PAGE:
Linked by Kroc Camen on Sun 7th Nov 2010 19:43 UTC
Hardware, Embedded Systems "I had reduced the size of my ongoing Z80 project down to something more wieldy by using CPLD chips, but it was still a bit too bulky to fit into an acceptably sized case. The next step was to look into FPGAs and see where they could take it. One thing led to another and I ended up building a self contained post modern home computer laptop.. thing." Kroc: Can I haz port of BBC BASIC plz?
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CPM
by henderson101 on Sun 7th Nov 2010 21:47 UTC
henderson101
Member since:
2006-05-30

If it can run CPM, then yes, can haz BBC BASIC.

Reply Score: 1

RE: CPM
by bosco_bearbank on Sun 7th Nov 2010 22:07 UTC in reply to "CPM"
bosco_bearbank Member since:
2005-10-12

I may have some old 5-1/4 inch CP/M disks (for the Apple II with a Z80 card) lying around. However, it's been over 25 years since they were last accessed, and I make no claim as to their readability.

Reply Score: 1

RE: CPM
by timl on Mon 8th Nov 2010 09:11 UTC in reply to "CPM"
timl Member since:
2005-12-06

You want CP/M? You can have it on an AVR! (with emulated Z80). See here: http://spritesmods.com/?art=avrcpm

I admit, it's a lot more of a hack than the Z80 laptop, and it doesn't have its own keyboard and screen. But it's still a very cool hack in my opinion.

Reply Score: 1

Old?
by Narishma on Sun 7th Nov 2010 22:46 UTC
Narishma
Member since:
2005-07-06

That article seems to be from 2007...

Reply Score: 1

RE: Old?
by sc3252 on Sun 7th Nov 2010 23:16 UTC in reply to "Old?"
sc3252 Member since:
2005-09-06

Still cool

Reply Score: 3

Comment by Kasi
by Kasi on Sun 7th Nov 2010 23:29 UTC
Kasi
Member since:
2008-07-12

Very nice work.

Reply Score: 1

I say I say
by Bringbackanonposting on Mon 8th Nov 2010 00:27 UTC
Bringbackanonposting
Member since:
2005-11-16

This guy is going places. Great Scott! He had to go into the past to get back to the future! Amazing commitment and such a broad range of skills. Hat is off.

Reply Score: 2

RE: I say I say
by Bobthearch on Mon 8th Nov 2010 01:56 UTC in reply to "I say I say"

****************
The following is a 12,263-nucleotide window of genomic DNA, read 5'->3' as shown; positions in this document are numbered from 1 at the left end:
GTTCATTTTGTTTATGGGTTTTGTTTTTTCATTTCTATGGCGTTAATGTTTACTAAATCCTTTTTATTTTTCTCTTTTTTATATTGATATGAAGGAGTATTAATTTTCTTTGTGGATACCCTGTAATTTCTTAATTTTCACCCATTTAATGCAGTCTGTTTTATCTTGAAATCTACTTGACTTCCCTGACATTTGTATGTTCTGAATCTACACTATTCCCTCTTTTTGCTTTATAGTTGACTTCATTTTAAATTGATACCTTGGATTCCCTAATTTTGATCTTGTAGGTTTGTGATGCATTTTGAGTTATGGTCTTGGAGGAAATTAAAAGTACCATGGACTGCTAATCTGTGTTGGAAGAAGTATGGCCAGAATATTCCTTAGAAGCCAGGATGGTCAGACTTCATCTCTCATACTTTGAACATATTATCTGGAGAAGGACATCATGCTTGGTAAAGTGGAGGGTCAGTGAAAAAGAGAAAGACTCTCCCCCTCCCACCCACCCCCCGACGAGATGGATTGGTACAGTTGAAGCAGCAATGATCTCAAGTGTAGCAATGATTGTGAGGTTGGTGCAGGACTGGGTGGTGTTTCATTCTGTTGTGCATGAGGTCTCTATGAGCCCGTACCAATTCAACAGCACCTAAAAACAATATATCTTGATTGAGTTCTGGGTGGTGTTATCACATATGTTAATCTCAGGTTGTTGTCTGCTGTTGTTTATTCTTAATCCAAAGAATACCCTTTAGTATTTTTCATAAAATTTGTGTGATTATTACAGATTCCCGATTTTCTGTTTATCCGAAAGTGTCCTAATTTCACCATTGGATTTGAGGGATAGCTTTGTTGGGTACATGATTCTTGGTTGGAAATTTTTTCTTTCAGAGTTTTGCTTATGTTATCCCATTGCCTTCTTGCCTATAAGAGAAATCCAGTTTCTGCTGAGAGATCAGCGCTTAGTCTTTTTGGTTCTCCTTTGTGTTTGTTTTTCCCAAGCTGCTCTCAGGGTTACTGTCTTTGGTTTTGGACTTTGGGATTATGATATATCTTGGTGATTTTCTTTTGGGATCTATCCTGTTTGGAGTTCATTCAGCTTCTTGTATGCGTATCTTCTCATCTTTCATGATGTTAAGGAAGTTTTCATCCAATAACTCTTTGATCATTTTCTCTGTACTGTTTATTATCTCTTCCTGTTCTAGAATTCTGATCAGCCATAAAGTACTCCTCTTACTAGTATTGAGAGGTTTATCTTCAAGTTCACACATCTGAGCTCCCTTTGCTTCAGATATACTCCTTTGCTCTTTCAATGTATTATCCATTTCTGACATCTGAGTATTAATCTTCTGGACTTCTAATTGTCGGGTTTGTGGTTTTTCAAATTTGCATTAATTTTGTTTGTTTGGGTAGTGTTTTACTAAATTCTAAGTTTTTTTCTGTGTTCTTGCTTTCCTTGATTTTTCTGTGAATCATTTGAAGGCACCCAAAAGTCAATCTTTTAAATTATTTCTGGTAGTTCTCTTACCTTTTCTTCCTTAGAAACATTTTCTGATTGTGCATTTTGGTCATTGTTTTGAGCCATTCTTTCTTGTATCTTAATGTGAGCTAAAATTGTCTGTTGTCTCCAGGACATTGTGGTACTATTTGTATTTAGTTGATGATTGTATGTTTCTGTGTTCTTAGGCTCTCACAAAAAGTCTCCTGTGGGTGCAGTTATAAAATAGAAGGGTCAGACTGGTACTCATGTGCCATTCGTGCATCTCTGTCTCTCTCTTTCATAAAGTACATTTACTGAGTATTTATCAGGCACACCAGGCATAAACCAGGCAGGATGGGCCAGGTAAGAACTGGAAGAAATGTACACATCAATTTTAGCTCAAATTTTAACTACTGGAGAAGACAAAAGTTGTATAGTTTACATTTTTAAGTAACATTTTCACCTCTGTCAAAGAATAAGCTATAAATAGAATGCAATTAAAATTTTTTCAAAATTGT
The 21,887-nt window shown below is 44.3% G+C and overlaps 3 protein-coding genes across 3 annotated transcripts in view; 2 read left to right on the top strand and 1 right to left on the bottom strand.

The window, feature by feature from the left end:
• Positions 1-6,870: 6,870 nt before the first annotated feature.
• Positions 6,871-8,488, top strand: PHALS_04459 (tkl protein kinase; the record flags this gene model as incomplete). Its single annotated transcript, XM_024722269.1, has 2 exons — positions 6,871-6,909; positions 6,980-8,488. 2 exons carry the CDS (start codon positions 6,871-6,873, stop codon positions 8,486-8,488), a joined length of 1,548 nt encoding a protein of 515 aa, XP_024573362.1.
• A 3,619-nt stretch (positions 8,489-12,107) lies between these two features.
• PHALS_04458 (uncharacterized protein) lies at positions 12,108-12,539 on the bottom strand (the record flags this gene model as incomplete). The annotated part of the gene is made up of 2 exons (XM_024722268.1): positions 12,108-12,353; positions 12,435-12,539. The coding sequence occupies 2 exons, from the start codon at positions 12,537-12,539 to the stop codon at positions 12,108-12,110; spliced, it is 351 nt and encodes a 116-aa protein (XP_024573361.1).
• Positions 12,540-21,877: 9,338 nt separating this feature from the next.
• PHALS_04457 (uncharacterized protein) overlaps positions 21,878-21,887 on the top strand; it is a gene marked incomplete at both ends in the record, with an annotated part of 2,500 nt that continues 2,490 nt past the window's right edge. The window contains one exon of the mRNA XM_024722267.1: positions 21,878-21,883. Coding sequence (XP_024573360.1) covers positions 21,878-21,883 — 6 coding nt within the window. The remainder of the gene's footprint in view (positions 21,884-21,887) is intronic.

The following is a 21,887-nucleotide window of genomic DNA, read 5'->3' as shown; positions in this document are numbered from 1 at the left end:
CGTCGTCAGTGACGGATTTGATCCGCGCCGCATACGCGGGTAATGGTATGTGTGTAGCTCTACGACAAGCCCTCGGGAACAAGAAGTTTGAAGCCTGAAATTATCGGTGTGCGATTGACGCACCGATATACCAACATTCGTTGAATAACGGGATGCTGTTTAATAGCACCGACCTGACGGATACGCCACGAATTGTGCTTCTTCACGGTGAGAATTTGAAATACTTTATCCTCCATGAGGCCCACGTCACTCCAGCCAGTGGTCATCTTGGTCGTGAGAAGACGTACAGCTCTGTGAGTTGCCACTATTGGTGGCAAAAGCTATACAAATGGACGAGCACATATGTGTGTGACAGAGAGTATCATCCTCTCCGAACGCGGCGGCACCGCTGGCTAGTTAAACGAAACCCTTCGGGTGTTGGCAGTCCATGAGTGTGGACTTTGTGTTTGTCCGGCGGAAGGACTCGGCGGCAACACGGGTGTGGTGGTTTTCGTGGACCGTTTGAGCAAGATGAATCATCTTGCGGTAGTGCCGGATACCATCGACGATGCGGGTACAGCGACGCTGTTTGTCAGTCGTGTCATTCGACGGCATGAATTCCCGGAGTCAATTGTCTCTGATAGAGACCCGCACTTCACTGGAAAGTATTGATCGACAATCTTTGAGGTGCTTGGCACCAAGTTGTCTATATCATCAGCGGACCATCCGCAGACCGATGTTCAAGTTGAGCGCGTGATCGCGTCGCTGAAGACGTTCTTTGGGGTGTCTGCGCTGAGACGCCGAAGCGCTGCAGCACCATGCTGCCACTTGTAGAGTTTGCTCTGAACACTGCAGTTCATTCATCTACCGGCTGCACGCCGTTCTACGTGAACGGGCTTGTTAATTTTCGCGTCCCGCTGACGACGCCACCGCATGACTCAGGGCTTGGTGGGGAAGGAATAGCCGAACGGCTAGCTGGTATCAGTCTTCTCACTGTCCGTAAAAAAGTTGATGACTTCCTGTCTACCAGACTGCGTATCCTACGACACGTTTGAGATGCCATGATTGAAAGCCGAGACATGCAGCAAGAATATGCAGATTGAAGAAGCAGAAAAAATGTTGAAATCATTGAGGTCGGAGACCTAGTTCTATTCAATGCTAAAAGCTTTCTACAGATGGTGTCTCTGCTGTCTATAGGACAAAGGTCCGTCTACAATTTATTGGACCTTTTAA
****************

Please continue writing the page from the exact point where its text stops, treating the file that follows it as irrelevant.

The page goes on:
Bobthearch Member since:
2006-01-27

I'll be impressed if that thing can browse the internet. ;)

Just kidding. Seriously, it looks like a fun project. Any plans to market these as kits? Heck, I bet some folks would pay for just a parts list and detailed instructions.

Reply Score: 2

RE[2]: I say I say
by vince.nightshift on Mon 8th Nov 2010 04:13 UTC in reply to "RE: I say I say"
vince.nightshift Member since:
2010-05-02
RE[2]: I say I say
by Dirge on Mon 8th Nov 2010 05:12 UTC in reply to "RE: I say I say"
Dirge Member since:
2005-07-14

I would totally love to build something like this, I wish I could.

Reply Score: 1

Very nice!
by Morgan on Mon 8th Nov 2010 01:17 UTC
Morgan
Member since:
2005-06-29

This looks like quite a fun project! I can't wait to see future revisions into an even smaller case though. Given that the TI graphing calcs and the original Gameboy were Z80 based, I know it would be possible to lose some of the bulk.

I don't mean make it to a calculator or game system form factor, by the way; rather, maybe thin out the bottom case some. I love the keyboard, and the overall width and depth are great! It's like a retro netbook.

I'm going to be following this project; it gives me some ideas of my own. ;)

Reply Score: 2

RE: Very nice!
by Kroc on Mon 8th Nov 2010 07:21 UTC in reply to "Very nice!"
Kroc Member since:
2005-11-10

I was thinking that given that with modern technology one could fit quite a lot inside an original Gameboy cart if anybody had made one that contained WiFi so as to connect the Gameboy to the Internet by running Contiki on it ;) Considering I do carry an original Gameboy around with me a lot of the time, a portable 8-bit Twitter client would be handy.

Reply Score: 1

that guy